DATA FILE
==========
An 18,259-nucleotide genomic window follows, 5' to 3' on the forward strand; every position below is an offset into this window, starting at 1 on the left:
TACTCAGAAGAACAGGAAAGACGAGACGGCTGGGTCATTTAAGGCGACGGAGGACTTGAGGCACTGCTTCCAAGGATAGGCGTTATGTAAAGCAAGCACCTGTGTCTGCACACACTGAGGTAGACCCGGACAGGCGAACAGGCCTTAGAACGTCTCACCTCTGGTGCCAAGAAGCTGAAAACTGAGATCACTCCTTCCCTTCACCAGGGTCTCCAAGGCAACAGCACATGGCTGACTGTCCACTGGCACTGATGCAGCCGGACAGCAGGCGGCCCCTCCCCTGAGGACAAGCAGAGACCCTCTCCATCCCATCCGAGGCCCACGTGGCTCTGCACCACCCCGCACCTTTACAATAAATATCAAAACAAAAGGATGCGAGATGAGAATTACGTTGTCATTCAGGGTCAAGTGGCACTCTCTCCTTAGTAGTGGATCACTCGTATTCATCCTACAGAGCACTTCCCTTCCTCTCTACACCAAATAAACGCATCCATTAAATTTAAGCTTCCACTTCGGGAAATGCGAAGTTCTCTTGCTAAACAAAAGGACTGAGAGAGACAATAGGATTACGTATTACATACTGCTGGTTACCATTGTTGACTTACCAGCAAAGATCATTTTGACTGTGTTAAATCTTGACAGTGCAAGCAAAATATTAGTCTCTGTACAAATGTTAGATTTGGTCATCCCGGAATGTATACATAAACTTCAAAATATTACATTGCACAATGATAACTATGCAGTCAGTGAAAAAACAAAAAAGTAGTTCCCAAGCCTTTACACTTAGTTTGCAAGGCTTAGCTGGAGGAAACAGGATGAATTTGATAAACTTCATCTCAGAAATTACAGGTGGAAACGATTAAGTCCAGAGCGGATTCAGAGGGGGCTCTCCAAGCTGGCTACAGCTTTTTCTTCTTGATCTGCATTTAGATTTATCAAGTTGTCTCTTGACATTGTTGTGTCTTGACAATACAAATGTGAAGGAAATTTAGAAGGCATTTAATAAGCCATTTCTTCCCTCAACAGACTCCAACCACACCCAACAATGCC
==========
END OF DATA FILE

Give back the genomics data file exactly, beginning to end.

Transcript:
An 18,259-nucleotide genomic window follows, 5' to 3' on the forward strand; every position below is an offset into this window, starting at 1 on the left:
TACTCAGAAGAACAGGAAAGACGAGACGGCTGGGTCATTTAAGGCGACGGAGGACTTGAGGCACTGCTTCCAAGGATAGGCGTTATGTAAAGCAAGCACCTGTGTCTGCACACACTGAGGTAGACCCGGACAGGCGAACAGGCCTTAGAACGTCTCACCTCTGGTGCCAAGAAGCTGAAAACTGAGATCACTCCTTCCCTTCACCAGGGTCTCCAAGGCAACAGCACATGGCTGACTGTCCACTGGCACTGATGCAGCCGGACAGCAGGCGGCCCCTCCCCTGAGGACAAGCAGAGACCCTCTCCATCCCATCCGAGGCCCACGTGGCTCTGCACCACCCCGCACCTTTACAATAAATATCAAAACAAAAGGATGCGAGATGAGAATTACGTTGTCATTCAGGGTCAAGTGGCACTCTCTCCTTAGTAGTGGATCACTCGTATTCATCCTACAGAGCACTTCCCTTCCTCTCTACACCAAATAAACGCATCCATTAAATTTAAGCTTCCACTTCGGGAAATGCGAAGTTCTCTTGCTAAACAAAAGGACTGAGAGAGACAATAGGATTACGTATTACATACTGCTGGTTACCATTGTTGACTTACCAGCAAAGATCATTTTGACTGTGTTAAATCTTGACAGTGCAAGCAAAATATTAGTCTCTGTACAAATGTTAGATTTGGTCATCCCGGAATGTATACATAAACTTCAAAATATTACATTGCACAATGATAACTATGCAGTCAGTGAAAAAACAAAAAAGTAGTTCCCAAGCCTTTACACTTAGTTTGCAAGGCTTAGCTGGAGGAAACAGGATGAATTTGATAAACTTCATCTCAGAAATTACAGGTGGAAACGATTAAGTCCAGAGCGGATTCAGAGGGGGCTCTCCAAGCTGGCTACAGCTTTTTCTTCTTGATCTGCATTTAGATTTATCAAGTTGTCTCTTGACATTGTTGTGTCTTGACAATACAAATGTGAAGGAAATTTAGAAGGCATTTAATAAGCCATTTCTTCCCTCAACAGACTCCAACCACACCCAACAATGCC